To a hot wok, I added a tablespoon of cooking oil. Added chopped garlic, carrots, and beans. Stirred. Sprinkled sugar, salt, and freshly grounded white pepper. Stirred. Added a dash of rice vinegar and a spoonful of dark soy sauce. Stirred. Just before tossing the boiled flat rice noodles into the wok, added roughly chopped bok choy and neatly chopped tofu. Tossed everything well and let it cook for a minute.

Meanwhile, I made black tea with apricot and peach flavor. Served the noodles with this cup of hot fruit-flavored black tea. Oh, I loved my brunch!


You may also want to see my version of vegan Indian rice noodles.

Regards,
Asha

Peg & Pig's Kitchen - Bread and Cabbage Fritters

Rained at Bangalore today also, due to depression at Bay of Bengal. I'm glad because my plants at the terrace garden will be delighted. :-)

At our kitchen, fritters made of white bread and cabbage were served with mayonnaise during tea-time. It's the first time that I tried this combination of ingredients, and the fritters turned out delicious. The sourness of mayonnaise seemed to enhance the flavor of the fritters. I recommend this snack for parties. People of all ages will enjoy the taste.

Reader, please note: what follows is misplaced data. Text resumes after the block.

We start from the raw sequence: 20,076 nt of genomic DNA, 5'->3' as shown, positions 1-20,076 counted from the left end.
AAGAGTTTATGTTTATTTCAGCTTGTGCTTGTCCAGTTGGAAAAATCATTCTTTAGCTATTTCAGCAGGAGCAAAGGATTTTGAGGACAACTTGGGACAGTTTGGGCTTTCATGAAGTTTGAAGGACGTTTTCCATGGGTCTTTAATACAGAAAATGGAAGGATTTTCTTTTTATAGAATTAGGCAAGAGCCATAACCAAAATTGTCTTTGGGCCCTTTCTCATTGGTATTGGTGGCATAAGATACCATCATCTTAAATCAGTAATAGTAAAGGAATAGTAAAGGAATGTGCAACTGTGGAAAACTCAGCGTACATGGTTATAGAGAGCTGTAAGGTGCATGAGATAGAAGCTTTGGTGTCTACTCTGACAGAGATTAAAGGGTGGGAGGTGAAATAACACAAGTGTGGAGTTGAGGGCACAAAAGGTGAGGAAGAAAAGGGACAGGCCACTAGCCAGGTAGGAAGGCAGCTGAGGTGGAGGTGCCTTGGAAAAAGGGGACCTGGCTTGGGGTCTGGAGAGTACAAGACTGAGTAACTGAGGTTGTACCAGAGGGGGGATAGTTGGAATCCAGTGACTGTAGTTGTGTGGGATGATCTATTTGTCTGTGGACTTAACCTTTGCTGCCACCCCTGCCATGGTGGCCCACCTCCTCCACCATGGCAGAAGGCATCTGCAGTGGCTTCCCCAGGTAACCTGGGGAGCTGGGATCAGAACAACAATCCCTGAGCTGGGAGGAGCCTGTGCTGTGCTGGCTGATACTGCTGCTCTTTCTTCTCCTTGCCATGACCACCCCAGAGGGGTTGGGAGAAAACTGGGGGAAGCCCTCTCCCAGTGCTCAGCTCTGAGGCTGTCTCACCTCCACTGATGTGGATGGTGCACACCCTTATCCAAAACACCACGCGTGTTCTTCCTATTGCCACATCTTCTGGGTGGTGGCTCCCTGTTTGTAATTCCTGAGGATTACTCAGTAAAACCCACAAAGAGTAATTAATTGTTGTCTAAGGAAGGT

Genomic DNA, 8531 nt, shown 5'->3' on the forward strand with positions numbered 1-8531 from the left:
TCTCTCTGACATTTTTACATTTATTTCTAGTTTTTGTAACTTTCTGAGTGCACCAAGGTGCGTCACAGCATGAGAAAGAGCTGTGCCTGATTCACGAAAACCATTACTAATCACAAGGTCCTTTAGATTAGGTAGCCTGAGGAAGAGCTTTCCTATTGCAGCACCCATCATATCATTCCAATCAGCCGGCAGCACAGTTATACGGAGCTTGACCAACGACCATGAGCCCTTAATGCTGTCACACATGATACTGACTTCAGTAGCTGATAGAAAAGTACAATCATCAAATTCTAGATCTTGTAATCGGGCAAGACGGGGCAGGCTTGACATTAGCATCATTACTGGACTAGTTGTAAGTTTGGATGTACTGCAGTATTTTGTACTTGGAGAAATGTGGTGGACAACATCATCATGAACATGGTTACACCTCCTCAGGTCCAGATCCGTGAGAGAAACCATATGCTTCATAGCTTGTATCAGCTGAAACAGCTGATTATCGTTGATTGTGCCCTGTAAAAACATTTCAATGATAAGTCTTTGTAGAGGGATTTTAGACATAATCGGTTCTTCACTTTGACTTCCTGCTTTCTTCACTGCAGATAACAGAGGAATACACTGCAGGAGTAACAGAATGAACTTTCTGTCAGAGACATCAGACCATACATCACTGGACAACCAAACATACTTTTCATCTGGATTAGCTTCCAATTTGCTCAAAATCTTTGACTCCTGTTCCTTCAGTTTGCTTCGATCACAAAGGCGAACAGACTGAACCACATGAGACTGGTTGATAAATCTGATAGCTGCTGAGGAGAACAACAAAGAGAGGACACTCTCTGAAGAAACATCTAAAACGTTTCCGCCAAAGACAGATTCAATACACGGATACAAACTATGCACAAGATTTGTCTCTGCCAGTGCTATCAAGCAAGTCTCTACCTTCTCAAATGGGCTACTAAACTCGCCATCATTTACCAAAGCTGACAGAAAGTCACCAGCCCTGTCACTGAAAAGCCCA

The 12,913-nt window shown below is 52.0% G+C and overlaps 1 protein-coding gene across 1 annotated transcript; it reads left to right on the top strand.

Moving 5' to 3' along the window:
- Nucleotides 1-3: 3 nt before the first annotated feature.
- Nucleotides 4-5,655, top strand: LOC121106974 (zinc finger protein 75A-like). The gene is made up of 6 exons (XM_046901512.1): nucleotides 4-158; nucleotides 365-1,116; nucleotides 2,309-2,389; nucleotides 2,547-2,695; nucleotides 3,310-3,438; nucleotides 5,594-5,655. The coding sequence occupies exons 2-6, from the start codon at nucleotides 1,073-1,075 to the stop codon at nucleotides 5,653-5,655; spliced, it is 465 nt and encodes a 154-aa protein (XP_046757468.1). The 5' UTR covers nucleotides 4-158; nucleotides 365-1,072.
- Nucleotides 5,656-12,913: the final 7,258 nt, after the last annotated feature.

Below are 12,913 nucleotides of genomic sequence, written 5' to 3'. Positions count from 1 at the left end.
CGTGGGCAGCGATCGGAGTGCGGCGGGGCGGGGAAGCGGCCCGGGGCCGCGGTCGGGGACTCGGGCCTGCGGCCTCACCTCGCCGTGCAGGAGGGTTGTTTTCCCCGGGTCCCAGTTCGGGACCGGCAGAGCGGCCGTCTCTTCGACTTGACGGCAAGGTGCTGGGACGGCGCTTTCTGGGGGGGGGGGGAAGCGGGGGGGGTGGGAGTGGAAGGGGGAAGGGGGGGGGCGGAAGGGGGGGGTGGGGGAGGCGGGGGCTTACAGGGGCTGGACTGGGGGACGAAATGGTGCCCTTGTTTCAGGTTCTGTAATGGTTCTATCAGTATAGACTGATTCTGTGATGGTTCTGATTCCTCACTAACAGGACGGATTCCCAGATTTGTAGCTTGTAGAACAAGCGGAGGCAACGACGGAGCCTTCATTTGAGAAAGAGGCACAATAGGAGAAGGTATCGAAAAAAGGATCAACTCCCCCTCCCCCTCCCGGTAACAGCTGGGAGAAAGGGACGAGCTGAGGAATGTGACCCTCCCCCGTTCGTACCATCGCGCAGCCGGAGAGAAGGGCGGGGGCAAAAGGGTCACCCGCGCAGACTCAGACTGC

Yes, you guessed correct; way to man's heart is through his stomach! And Ram loved the fritters. :-)


Regards,
Asha

Monday, 3 December 2012

Peg & Pig's Kitchen - Spicy Urad Dal Vada

The weather application (on the smartphone) indicates that Bangalore's temperature is about 25 degree centigrade, and that parts of the city are receiving rain. That's fantastic news and calls for a celebration!

Most Bangaloreans love to eat fried snacks along with their evening cup of tea or coffee. You can see road-side vendors encash this weakness of Bangaloreans. The famous fried snacks are bajjis, bondas, vadas, and so on.

As a true Bangalorean, I trooped into the kitchen to prepare some spicy vadas. The taste was already lingered on Ram's tongue even before I started preparing the snack. I also prepared fresh filter coffee, which Ram loves. I served the hot vadas with hot tomato-chilli sauce and strong coffee. Yes, you are correct - Ram is one happy person! :-)


Enjoy your evening!

Regards,
Asha